How Russia Handled Its Own Monument Problem

POLITICS

Following the collapse of the Soviet Union, Russia had its own version of the “Confederate monument problem.” The solution: a sculpture park in Moscow. (Los Angeles Times)

What was the Confederacy?

Teachers, scroll down for a quick list of key resources in our Teachers Toolkit, and be sure to vote in today’s poll.

Dozens of statues of Stalin (including the battered one in the foreground of this photo) were relocated to Muzeon Park in Moscow following the dissolution of the Soviet Union in 1991.
Photograph by Steve Raymer, National Geographic

Discussion Ideas

 

  • What was Russia’s version of the “Confederate monument problem”?
    • Thousands of statues, monuments, and plaques honoring Communist leaders and ideas became politically irrelevant following the dissolution of the Soviet Union in 1991.
      • Critics objected to public placement of monuments to people and ideas associated with mass killings, famine, and brutal authoritarianism.
      • Supporters maintained that the monuments represented a crucial part of Russian history—the brief history of the Soviet Union itself.

 

  • How did Russia deal with its “Confederate monument problem”?
    • In many ways, it is still dealing with the problem.
    • In Moscow, hundreds of statues have been relocated to the largest open-air sculpture garden in Russia, the Muzeon. The Muzeon is a popular public park, with space for art exhibitions, concert venues, playground equipment, bike trails, skateboard pavilions, benches and picnic areas, lakes, ping-pong and chess tables, and paved paths between museums and other parks.
      • The Muzeon is often called “Fallen Monument Park.” This title is both figurative and literal. Many statues sustained damage during the 1991 move to the Muzeon, and have not been repaired.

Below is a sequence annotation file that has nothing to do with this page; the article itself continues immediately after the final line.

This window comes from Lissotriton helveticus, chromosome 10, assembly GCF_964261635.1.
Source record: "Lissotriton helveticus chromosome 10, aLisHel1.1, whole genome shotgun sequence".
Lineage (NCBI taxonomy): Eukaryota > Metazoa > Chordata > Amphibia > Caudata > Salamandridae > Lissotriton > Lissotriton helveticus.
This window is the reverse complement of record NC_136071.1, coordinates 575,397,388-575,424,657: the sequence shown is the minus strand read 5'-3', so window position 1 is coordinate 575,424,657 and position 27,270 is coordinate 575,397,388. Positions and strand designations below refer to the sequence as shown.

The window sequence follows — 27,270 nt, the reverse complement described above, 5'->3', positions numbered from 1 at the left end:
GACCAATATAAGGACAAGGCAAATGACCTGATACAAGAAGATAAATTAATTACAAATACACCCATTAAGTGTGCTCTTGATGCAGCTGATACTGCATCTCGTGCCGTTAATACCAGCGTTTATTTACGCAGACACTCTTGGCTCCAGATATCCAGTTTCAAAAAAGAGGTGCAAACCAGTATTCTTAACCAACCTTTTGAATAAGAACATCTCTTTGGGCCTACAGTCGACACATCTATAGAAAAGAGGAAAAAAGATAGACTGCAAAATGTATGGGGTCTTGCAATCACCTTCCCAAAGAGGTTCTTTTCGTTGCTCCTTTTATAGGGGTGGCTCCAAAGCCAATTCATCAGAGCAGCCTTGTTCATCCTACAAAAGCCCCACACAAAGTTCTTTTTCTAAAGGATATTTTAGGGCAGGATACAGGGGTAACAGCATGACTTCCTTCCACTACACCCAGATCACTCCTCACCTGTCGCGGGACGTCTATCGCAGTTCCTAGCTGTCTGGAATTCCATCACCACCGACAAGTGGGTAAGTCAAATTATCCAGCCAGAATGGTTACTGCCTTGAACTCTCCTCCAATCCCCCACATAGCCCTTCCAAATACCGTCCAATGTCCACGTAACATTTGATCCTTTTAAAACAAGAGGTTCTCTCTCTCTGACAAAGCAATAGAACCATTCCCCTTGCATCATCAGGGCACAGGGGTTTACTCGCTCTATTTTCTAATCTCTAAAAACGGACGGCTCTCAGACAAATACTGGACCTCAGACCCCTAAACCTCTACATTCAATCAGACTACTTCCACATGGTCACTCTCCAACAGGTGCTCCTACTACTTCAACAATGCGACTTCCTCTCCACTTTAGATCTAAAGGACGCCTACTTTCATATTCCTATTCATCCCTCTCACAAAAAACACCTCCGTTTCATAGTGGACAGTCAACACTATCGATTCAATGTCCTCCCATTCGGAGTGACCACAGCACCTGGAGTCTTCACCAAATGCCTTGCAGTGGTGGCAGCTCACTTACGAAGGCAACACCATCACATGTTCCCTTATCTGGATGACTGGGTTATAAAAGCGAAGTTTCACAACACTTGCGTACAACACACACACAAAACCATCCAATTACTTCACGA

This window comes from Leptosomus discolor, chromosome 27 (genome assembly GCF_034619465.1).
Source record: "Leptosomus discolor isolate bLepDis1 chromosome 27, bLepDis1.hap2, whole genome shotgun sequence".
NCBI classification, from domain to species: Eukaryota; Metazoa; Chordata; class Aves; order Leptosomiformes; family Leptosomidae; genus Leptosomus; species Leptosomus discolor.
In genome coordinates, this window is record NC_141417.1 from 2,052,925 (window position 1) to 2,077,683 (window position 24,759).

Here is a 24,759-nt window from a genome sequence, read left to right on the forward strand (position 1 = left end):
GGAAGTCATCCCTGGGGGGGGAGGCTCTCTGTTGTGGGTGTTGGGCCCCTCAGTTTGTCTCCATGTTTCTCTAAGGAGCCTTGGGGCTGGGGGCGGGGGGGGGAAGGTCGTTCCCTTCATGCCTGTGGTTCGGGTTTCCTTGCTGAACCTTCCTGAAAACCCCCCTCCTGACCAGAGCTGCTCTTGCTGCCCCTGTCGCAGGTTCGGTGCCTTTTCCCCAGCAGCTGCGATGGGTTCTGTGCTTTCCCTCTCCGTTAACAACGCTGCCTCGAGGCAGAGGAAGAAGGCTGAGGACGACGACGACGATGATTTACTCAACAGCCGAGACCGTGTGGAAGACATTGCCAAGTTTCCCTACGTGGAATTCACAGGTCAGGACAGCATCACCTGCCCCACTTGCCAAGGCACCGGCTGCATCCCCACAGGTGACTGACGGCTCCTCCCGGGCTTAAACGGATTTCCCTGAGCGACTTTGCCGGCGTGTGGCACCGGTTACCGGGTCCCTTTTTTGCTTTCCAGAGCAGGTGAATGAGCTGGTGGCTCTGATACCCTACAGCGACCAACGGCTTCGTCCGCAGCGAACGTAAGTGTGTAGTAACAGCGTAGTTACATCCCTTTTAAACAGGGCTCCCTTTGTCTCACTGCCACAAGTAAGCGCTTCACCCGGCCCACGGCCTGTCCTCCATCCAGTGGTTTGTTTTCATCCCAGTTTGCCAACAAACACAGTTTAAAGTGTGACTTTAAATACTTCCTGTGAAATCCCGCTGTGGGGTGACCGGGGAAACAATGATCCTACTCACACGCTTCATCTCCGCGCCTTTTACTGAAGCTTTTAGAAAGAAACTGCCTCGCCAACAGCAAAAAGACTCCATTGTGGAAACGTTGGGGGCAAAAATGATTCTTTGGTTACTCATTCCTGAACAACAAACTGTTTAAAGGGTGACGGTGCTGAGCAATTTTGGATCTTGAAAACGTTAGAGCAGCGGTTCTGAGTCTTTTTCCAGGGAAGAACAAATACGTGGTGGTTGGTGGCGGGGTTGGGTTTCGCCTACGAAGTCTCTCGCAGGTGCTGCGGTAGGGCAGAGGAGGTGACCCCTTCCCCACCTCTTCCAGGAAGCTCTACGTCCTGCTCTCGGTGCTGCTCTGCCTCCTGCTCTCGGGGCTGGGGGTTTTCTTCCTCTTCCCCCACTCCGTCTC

• How do statues in the Muzeon address their controversial Communist legacy?
    • They don’t, really. The author of this thought-provoking essay says, “Each statue or set of statues is accompanied by a panel that informs the viewer about the work, its composition and the history of its display. Notably, there is little about the leader being portrayed in the text. Each description ends with, ‘By the decree of the Moscow City Council of People Representatives of Oct. 24, 1991, the monument was dismantled and placed in the MUSEON Arts Park exposition. The work is historically and culturally significant, being the memorial construction of the Soviet era, on the themes of politics and ideology.’ The point, of course, is that the Moscow city council is careful to state that the display is not intended to glorify the past, but to document it.”
      • The park is very popular with both locals and tourists. The same essay asks, “Why do these scenes, these dead Soviet statues, work so well? I would assert that by locating them together, they can be put into “historical and cultural” context, as the markers suggest. Moreover, through strategic curation, these statues have been put into dialogue with each other and with the contemporary sculptures around them and been given new meaning.”

 

 

TEACHERS TOOLKIT

Los Angeles Times: Russia had its own version of the Confederate monument problem. The solution: a sculpture park in Moscow

Houston Chronicle: What Russia can teach us about Confederate statues

Nat Geo: Where Would You Put Confederate Monuments?

Nat Geo: Boundary Between the Union and the Confederacy

Wikipedia: List of monuments and memorials of the Confederate States of America

Muzeon Park

 

 

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